Private hospitals 'must provide more safety data'
Private hospitals should release the same levels of data about patient safety incidents as NHS providers, a report says.
The organisation behind the report says it is difficult for the public to judge the safety of private hospitals.
Private hospitals now receive 28% of their income from treating NHS patients.
Independent hospitals say they are working hard to provide better data.
Private hospitals are required to report all serious incidents to regulators at the CQC and Monitor, and additionally to commissioners if NHS-funded patients are involved.
But it is not possible to compare data side-by-side from NHS and private hospitals for death rates or complications such as infections.
A think tank scrutinising the role of markets and competition in the NHS, the Centre for Health and the Public Interest (CHPI), says figures obtained from the Care Quality Commission (CQC) show just over 800 patients died unexpectedly in private hospitals in England between October 2010 and April 2014 - and there were more than 900 serious injuries.
The report says: "It is not possible to state whether these rates of death and serious injury are significant, as we do not know in which hospitals they occurred, the health status of the patients concerned, nor the types of treatments that were being provided.
"It is also not possible to state whether the rates are unusually high or to be expected."
Private hospitals' representatives say those figures need to be examined against comparable NHS data.
The report also says there were 2,622 emergency admissions to the NHS from the private sector in 2012-13.
CHPI is calling on the government to review the nature and costs of these admissions.
Report co-author, Prof Colin Leys, said: "The public and regulators have access to more information than ever before about how NHS services are performing but the same cannot be said for private hospitals.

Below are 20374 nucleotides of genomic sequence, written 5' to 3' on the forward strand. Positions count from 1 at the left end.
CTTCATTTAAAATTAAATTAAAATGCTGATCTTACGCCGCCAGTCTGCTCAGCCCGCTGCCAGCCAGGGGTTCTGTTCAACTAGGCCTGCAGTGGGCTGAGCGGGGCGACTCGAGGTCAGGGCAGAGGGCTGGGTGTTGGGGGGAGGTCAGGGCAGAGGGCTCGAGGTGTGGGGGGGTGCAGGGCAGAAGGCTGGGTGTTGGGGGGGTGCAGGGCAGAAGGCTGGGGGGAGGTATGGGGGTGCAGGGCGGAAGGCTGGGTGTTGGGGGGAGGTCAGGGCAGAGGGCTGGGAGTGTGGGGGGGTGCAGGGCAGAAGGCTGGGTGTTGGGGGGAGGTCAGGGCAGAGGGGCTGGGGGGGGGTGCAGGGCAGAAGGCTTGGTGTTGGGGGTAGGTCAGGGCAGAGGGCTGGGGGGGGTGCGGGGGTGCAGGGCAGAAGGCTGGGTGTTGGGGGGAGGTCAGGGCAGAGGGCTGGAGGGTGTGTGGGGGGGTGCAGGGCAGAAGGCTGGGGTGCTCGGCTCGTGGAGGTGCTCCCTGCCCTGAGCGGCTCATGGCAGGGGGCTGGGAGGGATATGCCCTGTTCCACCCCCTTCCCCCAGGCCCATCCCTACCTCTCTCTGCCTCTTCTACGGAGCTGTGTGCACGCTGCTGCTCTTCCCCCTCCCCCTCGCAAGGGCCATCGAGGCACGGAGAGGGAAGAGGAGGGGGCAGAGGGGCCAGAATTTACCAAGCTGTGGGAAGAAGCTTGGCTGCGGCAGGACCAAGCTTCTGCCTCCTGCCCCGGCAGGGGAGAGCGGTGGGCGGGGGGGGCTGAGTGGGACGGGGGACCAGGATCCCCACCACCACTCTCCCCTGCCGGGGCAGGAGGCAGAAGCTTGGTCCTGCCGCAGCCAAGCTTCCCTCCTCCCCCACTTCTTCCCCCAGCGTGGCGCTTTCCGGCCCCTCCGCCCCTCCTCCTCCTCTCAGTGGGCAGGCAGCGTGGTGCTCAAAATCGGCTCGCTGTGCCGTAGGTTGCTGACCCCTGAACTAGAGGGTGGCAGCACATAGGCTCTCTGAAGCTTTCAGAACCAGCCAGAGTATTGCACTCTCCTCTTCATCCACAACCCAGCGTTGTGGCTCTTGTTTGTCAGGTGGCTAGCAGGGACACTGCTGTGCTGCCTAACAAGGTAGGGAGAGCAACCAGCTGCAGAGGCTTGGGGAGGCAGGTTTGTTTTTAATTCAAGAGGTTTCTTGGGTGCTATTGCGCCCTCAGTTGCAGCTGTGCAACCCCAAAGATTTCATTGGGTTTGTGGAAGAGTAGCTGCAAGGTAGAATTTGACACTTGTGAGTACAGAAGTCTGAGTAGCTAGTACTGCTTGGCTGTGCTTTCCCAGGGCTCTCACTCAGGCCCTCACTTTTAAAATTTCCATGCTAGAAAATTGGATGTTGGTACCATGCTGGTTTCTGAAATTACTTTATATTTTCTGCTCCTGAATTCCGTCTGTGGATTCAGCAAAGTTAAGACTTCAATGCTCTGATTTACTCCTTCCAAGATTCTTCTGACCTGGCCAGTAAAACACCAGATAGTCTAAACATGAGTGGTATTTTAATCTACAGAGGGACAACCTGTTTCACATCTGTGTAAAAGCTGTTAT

"The government has recognised the crucial role of transparency in making hospitals safer, but reporting requirements should apply wherever patients are treated. This is too important to be left to the industry to address.
"This is a question of accountability. It's a basic necessity for all hospitals to report the same data."
The report recommends that private hospitals report on their performance in the same way as NHS providers - with data such as infection rates made available on the NHS Choices website, and monitored by the Health and Social Care Information Centre.
Peter Walsh, chief executive of Action Against Medical Accidents, said: "This report confirms it is time for the same level of scrutiny, regulation and protection of patients' safety and rights to be afforded to private patients as is now being done for NHS patients.
"A comparable complaints procedure and access to independent advice on complaints would be a good starting point."
Fiona Booth, chief executive of the Association of Independent Healthcare Organisations (AIHO), said: "From the data already publicly available from the CQC, it is clear that the care provided by independent hospitals is overwhelmingly safe.
"The independent sector has been working with the NHS for a number of years on a project to share and report quality data.
"A lot of work has been undertaken to make reporting systems compatible. That work is ongoing, and will enable the independent sector and the NHS to report incidents in a directly comparable way."
The Private Healthcare Information Network (Phin), which collates data, said: "Our network was set up precisely to improve the availability of information for patients, and has strong support from private hospitals, insurers, and doctors to do so.
"Most of the specific issues raised in the report are already being addressed, and indeed all private hospitals and consultants in private practice will soon be legally required to work with us to publish far more comprehensive information in the near future."